10 Steps Towards Lower Business Costs Trade.

By Allan Marsh


You can initiate an exchange with others of similar business for goods or services for your mutual benefit. Before buying anything, explore possibilities of acquiring what you need in an exchange. Barter exactly means like that, an exchange without the use of money.

Mutually supporting activities. Try networking your business with other businesses. You can exchange business information and references. Cooperative efforts can generate business opportunities at less expense than advertising. You are also presented with trade opportunities.

Wholesale/Volume. Retail buying will cost you more than wholesale purchases. You could get a membership at a wholesale warehouse or buy them through a mail order wholesaler. Supplies in demand should be at the top of your buying list.

Free Products. Surf the net for free offerings before replenishing your inventory. Examples of items that you can get for free are software, graphics, web services, etc.

Borrow/Rent. If not you, then you have probably witnessed others who impulsively bought an item only to find out that their need was for only a short duration. If you have only temporary need for a unit, there is no sense in buying one.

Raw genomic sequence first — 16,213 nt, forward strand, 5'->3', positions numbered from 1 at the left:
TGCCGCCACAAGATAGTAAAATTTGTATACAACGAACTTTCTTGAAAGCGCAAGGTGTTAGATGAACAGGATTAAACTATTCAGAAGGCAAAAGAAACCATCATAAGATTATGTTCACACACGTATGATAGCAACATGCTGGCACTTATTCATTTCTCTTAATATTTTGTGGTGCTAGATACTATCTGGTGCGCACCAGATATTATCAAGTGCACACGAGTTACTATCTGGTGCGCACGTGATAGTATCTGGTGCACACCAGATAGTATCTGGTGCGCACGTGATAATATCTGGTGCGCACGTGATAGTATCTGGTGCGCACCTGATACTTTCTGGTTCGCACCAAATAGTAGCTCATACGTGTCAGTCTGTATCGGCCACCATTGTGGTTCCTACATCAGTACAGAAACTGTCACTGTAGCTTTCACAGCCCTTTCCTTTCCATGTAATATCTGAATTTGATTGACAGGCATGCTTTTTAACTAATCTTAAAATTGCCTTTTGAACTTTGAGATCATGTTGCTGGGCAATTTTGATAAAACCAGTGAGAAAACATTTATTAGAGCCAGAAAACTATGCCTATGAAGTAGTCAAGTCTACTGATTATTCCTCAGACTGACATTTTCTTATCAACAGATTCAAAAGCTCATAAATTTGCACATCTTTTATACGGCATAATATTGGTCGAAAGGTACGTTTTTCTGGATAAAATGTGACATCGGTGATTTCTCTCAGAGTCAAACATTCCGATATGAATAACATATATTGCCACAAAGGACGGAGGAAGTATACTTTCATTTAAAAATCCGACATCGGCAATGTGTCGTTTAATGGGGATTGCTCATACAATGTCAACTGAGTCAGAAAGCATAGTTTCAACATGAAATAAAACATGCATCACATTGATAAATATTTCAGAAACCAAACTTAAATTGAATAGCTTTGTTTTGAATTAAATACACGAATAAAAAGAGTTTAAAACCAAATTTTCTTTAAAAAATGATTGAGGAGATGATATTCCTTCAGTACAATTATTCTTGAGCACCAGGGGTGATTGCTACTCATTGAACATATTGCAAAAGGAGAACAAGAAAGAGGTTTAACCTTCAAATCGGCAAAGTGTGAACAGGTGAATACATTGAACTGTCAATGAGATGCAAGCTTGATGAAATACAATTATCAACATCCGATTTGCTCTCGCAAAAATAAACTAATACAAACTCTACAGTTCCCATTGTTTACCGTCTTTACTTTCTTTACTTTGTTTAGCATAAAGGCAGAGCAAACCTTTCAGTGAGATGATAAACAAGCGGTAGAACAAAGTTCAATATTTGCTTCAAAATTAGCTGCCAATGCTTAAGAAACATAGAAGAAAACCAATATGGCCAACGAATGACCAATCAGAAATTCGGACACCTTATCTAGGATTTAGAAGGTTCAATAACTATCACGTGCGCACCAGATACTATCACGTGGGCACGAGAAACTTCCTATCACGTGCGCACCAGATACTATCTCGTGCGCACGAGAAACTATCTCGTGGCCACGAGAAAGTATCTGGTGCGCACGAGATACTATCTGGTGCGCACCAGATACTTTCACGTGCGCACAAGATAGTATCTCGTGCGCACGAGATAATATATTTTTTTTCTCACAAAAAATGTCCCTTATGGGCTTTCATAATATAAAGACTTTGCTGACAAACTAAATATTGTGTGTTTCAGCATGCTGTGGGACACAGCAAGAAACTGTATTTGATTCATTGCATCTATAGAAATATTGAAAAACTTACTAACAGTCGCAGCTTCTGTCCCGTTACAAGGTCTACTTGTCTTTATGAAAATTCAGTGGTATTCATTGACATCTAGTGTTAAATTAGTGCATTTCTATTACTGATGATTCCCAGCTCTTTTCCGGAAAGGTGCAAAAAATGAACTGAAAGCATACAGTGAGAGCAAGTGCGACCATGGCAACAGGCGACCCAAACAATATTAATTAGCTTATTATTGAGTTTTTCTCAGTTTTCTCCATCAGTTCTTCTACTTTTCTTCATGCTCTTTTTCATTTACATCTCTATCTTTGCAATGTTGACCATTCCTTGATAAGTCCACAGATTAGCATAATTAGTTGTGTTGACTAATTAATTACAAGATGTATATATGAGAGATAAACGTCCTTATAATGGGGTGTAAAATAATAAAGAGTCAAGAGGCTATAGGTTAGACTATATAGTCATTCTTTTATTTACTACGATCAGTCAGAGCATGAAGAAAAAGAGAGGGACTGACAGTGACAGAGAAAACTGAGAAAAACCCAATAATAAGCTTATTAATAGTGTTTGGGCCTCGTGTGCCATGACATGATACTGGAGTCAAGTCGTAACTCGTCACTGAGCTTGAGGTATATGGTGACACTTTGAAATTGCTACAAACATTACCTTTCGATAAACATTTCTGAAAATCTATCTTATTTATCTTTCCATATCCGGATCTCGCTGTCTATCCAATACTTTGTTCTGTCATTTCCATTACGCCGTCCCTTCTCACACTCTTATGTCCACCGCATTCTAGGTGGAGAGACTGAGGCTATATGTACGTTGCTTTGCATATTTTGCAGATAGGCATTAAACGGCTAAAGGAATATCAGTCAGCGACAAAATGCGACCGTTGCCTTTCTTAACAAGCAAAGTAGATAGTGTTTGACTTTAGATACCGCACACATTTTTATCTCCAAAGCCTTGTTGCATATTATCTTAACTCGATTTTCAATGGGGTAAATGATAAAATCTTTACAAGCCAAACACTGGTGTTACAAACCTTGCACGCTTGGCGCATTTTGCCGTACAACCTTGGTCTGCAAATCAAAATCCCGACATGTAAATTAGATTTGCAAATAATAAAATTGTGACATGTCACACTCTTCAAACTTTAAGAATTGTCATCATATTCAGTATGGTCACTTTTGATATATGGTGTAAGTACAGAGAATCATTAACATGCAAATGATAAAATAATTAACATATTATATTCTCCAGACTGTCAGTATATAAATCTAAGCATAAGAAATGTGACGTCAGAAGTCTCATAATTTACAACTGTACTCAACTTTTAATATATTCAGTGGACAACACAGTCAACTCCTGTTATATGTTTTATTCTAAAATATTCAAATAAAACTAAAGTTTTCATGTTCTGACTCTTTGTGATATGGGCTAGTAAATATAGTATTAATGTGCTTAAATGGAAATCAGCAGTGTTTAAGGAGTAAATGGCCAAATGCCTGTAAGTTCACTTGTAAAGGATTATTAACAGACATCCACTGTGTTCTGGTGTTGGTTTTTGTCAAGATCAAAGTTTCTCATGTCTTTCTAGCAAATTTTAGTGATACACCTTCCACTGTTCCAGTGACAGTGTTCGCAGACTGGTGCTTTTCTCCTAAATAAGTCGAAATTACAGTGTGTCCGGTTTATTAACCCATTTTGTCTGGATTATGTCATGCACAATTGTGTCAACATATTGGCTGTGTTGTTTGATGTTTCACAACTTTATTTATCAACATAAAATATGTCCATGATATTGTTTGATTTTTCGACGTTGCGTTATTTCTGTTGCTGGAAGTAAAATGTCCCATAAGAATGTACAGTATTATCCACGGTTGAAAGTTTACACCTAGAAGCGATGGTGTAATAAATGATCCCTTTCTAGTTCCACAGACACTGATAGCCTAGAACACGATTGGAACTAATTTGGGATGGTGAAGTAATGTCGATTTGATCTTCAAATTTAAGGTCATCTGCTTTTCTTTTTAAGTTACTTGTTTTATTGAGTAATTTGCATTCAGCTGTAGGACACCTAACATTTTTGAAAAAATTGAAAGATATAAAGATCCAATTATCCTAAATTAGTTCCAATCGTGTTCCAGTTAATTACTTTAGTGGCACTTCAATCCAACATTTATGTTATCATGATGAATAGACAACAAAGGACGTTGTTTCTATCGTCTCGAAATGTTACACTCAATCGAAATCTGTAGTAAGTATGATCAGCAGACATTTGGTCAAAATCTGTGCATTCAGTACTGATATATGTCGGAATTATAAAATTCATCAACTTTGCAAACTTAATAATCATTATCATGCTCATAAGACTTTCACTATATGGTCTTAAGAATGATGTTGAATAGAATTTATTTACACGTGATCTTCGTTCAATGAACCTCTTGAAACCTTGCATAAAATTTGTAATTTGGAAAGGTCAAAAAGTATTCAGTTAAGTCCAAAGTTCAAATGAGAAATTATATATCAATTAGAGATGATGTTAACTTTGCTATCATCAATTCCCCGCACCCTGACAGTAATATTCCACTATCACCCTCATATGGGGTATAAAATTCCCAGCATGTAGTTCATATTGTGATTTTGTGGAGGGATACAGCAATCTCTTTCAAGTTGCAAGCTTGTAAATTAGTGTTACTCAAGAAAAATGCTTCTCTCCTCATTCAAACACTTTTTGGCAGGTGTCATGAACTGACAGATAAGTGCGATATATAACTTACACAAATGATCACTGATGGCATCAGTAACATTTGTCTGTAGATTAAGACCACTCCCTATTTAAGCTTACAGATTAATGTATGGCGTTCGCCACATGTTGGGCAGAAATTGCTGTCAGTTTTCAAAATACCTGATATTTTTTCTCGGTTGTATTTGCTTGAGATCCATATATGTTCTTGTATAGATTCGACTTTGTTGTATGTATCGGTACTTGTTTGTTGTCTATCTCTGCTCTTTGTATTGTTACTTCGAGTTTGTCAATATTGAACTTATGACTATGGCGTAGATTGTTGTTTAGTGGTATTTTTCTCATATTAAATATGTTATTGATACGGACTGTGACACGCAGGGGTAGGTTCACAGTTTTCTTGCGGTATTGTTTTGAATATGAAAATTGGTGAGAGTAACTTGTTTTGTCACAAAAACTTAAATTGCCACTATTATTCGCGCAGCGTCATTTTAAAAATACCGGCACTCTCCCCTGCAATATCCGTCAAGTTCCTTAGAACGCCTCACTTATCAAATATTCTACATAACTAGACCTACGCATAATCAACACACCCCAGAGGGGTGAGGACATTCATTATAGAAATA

Auctions on/off the Net. There is at any one time an ongoing sales online or onsite where prices are at rock bottom. Before going for a direct purchase, try bidding for a lower price and you might get lucky.

Make a Projection. Prepare in advance a list of your anticipated supply and equipment needs. Be on the lookout for sale offerings. If there is an opportunity to buy goods at big discounts, then buy it if you have future need for it.

Used Items. As much as possible, use second hand item instead of buying new ones. If you have the patience, you can get practically anything second hand in yard and garage sales, store clearance sales, in the internet, etc.

Haggle. You should never miss an opportunity to bargain for lower prices in all your purchases. You have nothing to lose. Imagine that you are haggling in a flea market.

Look. Don't stop looking for new sources of lower priced equipment and materials. Your suppliers should offer not only lower prices, but quality as well. Don't just be satisfied with a few.




About the Author: